The Bluetooth Special Interest Group (SIG) has completed the specs for Bluetooth 4.0, and end-user devices sporting the new version will be available by the end of the year.
The Bluetooth SIG described Bluetooth 4.0 as three specifications in one--classic Bluetooth, low energy Bluetooth and a high-speed version based on WiFi, all of which can be combined or used separate in different devices according to their functionality. For instance, medical and in-home sensors will run only low-energy technology, while watches might use both low energy technology and classic Bluetooth to both collect data from fitness sensors on the body and send the information to another device. Mobile phones and PCs, which support the widest range of uses, will utilize the full package to Bluetooth technologies side by side.
"Bluetooth v4.0 throws open the doors to a host of new markets for Bluetooth manufacturers and products such as watches, remote controls, and a variety of medical and in-home sensors. Many of these products run on button-cell batteries that must last for years versus hours and will also benefit from the longer range enabled by this new version of the Bluetooth specification," said Michael Foley, executive director of the Bluetooth SIG.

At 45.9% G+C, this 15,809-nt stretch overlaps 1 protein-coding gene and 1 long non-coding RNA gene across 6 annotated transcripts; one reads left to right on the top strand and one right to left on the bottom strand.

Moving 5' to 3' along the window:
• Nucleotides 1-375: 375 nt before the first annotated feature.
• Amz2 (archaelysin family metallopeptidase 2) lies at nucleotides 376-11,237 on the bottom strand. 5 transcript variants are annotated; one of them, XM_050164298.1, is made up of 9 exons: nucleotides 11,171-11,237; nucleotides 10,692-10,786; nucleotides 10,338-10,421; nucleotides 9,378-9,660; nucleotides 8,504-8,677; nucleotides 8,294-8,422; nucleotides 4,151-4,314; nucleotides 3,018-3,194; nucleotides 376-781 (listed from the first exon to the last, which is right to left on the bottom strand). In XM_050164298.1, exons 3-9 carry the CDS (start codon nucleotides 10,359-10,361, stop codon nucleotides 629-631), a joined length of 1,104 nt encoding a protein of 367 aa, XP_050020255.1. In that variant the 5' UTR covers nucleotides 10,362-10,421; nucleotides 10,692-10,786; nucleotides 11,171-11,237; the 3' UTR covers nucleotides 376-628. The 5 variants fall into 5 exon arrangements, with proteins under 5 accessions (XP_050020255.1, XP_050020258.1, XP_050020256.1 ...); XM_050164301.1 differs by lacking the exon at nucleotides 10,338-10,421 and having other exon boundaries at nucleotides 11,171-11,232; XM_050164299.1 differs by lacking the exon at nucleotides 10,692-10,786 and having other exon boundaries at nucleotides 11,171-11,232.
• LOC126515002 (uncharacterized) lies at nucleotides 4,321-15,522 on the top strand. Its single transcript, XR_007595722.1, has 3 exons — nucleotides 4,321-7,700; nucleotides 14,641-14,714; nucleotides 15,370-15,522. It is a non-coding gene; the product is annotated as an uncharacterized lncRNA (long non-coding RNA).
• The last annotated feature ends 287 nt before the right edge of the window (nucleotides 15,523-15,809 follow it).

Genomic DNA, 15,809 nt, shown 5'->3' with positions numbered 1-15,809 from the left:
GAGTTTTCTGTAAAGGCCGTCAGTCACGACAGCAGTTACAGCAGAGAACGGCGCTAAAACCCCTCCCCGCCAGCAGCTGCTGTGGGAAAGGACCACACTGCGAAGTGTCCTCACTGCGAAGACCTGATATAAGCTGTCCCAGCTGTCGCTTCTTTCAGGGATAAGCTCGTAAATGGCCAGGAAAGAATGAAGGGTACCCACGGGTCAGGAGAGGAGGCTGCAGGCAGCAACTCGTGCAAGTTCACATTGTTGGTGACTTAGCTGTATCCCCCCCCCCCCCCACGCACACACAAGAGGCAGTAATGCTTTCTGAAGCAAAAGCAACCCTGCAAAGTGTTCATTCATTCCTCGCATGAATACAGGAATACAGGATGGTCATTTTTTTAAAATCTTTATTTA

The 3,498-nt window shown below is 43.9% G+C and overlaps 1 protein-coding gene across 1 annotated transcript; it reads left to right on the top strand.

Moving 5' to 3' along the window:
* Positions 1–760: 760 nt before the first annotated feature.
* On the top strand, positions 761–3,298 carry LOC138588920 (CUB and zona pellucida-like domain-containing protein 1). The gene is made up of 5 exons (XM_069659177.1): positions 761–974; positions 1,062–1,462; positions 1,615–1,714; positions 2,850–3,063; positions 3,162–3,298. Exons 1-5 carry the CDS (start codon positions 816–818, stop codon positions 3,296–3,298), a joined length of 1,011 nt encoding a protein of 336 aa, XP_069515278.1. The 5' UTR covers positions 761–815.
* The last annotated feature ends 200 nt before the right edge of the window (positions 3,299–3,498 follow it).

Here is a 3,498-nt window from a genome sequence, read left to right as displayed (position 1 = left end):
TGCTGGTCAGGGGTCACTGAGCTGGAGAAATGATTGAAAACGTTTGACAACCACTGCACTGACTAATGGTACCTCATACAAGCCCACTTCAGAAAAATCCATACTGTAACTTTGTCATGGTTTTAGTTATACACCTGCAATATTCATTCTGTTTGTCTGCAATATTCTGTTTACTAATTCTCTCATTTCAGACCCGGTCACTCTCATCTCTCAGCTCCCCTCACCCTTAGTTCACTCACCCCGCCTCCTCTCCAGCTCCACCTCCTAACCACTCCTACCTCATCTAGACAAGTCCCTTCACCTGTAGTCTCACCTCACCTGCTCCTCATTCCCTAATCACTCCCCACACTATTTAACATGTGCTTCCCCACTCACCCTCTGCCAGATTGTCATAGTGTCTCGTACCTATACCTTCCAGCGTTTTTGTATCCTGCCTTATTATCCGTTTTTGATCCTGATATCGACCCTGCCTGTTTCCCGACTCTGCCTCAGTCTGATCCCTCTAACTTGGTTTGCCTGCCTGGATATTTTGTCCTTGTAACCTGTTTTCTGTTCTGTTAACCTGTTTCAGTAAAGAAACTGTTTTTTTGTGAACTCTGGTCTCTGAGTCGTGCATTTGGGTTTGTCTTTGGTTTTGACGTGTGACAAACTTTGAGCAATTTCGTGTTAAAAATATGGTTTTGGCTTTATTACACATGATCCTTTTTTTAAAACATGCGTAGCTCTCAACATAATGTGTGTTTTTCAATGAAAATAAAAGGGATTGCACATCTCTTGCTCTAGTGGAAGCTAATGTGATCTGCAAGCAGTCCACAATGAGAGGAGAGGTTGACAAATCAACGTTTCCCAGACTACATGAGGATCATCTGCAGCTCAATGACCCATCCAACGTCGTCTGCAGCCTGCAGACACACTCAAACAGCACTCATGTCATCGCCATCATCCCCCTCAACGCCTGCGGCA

As with previous versions of the specification, the range of the Bluetooth 4.0 radio may be optimized according to application. The majority of Bluetooth devices on the market today include the basic 30 foot, or 10 meter, range of the classic Bluetooth radio, but there is no limit imposed by the specification. With Bluetooth 4.0, manufacturers may choose to optimize range to 200 feet and beyond, particularly for in-home sensor applications where longer range is a necessity.
The specification for Bluetooth 4.0 with the feature of low energy technology was first introduced in December 2009. Bluetooth SIG said samples of sensors utilizing this specification are available from some silicon manufacturers today. Integration of Bluetooth low energy wireless technology within the Bluetooth specification will be completed before June 30. Upon completion, mobile phone and PC manufacturers may enhance their Bluetooth product offerings with support for Bluetooth low energy wireless technology. End-user devices with Bluetooth 4.0 are expected to reach the market in late 2010 or early 2011.
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